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superbnerd
18th October 2004, 06:37 AM
All knowledgeable linux users:

Can someone please explain to me why sshd is activated by default? I know (one would hope) the redhat developers a wise, yet how could they be so blind as to activate a remote login service by default? I had reported several months ago that there was a *nix worm that attempts to login to systems via ssh as root, test, and guest. The genius developers did not even disable remote root login.

How can we protect linux from the influx of newbies if the developers are working against us? Perhaps they assume that linux users are knowledgeable about their systems and thus should know to disable unused services. That would not make much sense becuase if the linux users were knowledgeable enought to know that, they would perfer the service be disable unless explicitly enabled. That is always the more secure default.

Hopefully soon, fedora will become more open to community involvement. Then we can secure our distro ourselves. I though the newbies would kill off linux. Apparently its the developers. Please correct me if I am wrong in thinking disabling remote login by default will prevent or at least slow the newbies from being unwittingly rooted.

Emily
18th October 2004, 07:24 AM
I just think anaconda could use an extra page for the custom install where you can pick what services to use (for personal desktop, turn off some of the more server-y things like sshd and ftpd, but for custom, you can pick from a list)

superbnerd
18th October 2004, 07:29 AM
That would be excellent because I always do a custom install, but the default of activating it without warning is just neglectful. How can they get away with this?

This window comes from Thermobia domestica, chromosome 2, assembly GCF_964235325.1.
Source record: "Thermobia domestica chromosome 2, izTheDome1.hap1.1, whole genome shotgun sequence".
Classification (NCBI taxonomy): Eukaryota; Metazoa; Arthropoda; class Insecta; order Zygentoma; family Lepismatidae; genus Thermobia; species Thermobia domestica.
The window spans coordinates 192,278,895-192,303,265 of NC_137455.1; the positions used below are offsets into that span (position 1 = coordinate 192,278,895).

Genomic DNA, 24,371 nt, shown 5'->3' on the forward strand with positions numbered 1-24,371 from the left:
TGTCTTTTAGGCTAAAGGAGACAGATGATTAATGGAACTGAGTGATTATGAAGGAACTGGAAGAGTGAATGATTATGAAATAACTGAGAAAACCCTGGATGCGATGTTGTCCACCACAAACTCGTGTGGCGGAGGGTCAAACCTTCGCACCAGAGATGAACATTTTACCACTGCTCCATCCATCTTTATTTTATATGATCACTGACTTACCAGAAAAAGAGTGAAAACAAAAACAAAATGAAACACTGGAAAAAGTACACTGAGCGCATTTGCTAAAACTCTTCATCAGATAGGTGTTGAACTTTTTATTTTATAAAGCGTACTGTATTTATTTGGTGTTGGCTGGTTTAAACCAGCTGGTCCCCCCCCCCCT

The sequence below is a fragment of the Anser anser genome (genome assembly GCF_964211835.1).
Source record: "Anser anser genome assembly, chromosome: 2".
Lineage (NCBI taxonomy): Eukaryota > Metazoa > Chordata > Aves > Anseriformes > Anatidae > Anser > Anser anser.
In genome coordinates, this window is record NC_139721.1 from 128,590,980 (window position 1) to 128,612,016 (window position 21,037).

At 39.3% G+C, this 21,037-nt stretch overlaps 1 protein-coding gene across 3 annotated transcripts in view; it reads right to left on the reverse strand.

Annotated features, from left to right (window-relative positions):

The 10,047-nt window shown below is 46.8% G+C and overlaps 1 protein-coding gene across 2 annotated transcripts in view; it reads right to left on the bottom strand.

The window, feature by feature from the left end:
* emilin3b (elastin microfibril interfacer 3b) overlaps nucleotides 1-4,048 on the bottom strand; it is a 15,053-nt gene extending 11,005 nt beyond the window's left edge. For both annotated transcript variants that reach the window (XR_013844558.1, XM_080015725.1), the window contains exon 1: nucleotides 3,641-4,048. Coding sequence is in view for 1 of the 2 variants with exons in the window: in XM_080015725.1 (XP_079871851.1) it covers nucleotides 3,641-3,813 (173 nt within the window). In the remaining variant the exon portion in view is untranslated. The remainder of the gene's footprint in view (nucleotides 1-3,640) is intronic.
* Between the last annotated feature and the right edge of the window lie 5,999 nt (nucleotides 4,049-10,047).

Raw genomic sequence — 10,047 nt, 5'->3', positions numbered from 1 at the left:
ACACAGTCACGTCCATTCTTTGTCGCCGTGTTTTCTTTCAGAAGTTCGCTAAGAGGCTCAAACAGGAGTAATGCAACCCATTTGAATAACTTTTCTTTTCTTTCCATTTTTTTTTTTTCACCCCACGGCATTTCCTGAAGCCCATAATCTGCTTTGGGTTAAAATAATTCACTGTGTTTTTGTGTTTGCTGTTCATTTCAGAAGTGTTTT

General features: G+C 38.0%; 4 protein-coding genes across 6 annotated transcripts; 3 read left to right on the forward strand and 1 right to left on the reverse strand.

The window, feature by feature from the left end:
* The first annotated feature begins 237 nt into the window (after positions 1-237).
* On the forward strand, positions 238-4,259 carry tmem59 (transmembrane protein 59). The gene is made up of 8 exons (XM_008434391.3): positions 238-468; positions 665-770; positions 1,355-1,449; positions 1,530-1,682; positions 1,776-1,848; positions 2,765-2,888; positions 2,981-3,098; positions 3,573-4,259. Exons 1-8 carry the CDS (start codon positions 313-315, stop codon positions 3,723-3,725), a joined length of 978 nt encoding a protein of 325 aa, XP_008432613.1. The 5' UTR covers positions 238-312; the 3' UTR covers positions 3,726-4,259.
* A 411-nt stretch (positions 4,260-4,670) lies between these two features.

kosmosik
18th October 2004, 12:24 PM
well it is on by default but still you have to enable it on firewall... not to good aproach but you can't say it is exposed by default - you must manually switch it on. I guess sshd is on by default since you can do headless install with Fedora (fro install script or via VNC) so you need some way to login after instalation is done... I think it is quite casual. in fact it does not change security dramatically - experienced admin knows his system and knows that sshd is on by default and can react poperly, unexperienced admin is still unexperienced so it does not change a lot ;)

Emily
18th October 2004, 12:43 PM
but it'd still be a great page to add to the anaconda installer, I wonder if I could get the source and write a patch... where would I start, to do something like that ? I need to know Python, dont I ?

Varkk
18th October 2004, 01:35 PM
I think it relates back to the fact that Redhat is concentrating on server installs which are usually headless, with all management done remotely. In which case having sshd active by default makes sense, but yeah, adding a step to the install procedure to configure which services are running initially would be an excellent idea.

blammo
18th October 2004, 03:24 PM